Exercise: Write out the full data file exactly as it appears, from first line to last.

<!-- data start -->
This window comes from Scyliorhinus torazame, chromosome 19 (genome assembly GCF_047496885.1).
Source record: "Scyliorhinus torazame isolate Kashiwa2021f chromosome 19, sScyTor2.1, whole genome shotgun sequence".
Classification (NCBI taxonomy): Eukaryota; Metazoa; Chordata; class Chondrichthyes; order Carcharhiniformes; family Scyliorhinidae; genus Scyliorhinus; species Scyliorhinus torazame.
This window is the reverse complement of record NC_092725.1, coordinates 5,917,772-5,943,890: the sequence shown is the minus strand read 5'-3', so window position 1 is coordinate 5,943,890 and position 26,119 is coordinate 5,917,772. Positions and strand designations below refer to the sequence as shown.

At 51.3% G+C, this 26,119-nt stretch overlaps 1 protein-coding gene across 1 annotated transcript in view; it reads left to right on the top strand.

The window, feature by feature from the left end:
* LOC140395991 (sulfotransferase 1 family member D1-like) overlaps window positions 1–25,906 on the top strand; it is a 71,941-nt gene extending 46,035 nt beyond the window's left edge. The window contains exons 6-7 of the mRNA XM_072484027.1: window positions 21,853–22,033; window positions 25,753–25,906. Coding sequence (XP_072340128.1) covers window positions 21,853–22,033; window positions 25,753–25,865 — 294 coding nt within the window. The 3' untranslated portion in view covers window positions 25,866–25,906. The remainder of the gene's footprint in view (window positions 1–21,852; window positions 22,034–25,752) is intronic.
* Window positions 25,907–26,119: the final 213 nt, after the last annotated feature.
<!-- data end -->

This window comes from Scyliorhinus torazame, chromosome 19 (genome assembly GCF_047496885.1).
Source record: "Scyliorhinus torazame isolate Kashiwa2021f chromosome 19, sScyTor2.1, whole genome shotgun sequence".
Classification (NCBI taxonomy): Eukaryota; Metazoa; Chordata; class Chondrichthyes; order Carcharhiniformes; family Scyliorhinidae; genus Scyliorhinus; species Scyliorhinus torazame.
This window is the reverse complement of record NC_092725.1, coordinates 5,917,772-5,943,890: the sequence shown is the minus strand read 5'-3', so window position 1 is coordinate 5,943,890 and position 26,119 is coordinate 5,917,772. Positions and strand designations below refer to the sequence as shown.

At 51.3% G+C, this 26,119-nt stretch overlaps 1 protein-coding gene across 1 annotated transcript in view; it reads left to right on the top strand.

The window, feature by feature from the left end:
* LOC140395991 (sulfotransferase 1 family member D1-like) overlaps window positions 1–25,906 on the top strand; it is a 71,941-nt gene extending 46,035 nt beyond the window's left edge. The window contains exons 6-7 of the mRNA XM_072484027.1: window positions 21,853–22,033; window positions 25,753–25,906. Coding sequence (XP_072340128.1) covers window positions 21,853–22,033; window positions 25,753–25,865 — 294 coding nt within the window. The 3' untranslated portion in view covers window positions 25,866–25,906. The remainder of the gene's footprint in view (window positions 1–21,852; window positions 22,034–25,752) is intronic.
* Window positions 25,907–26,119: the final 213 nt, after the last annotated feature.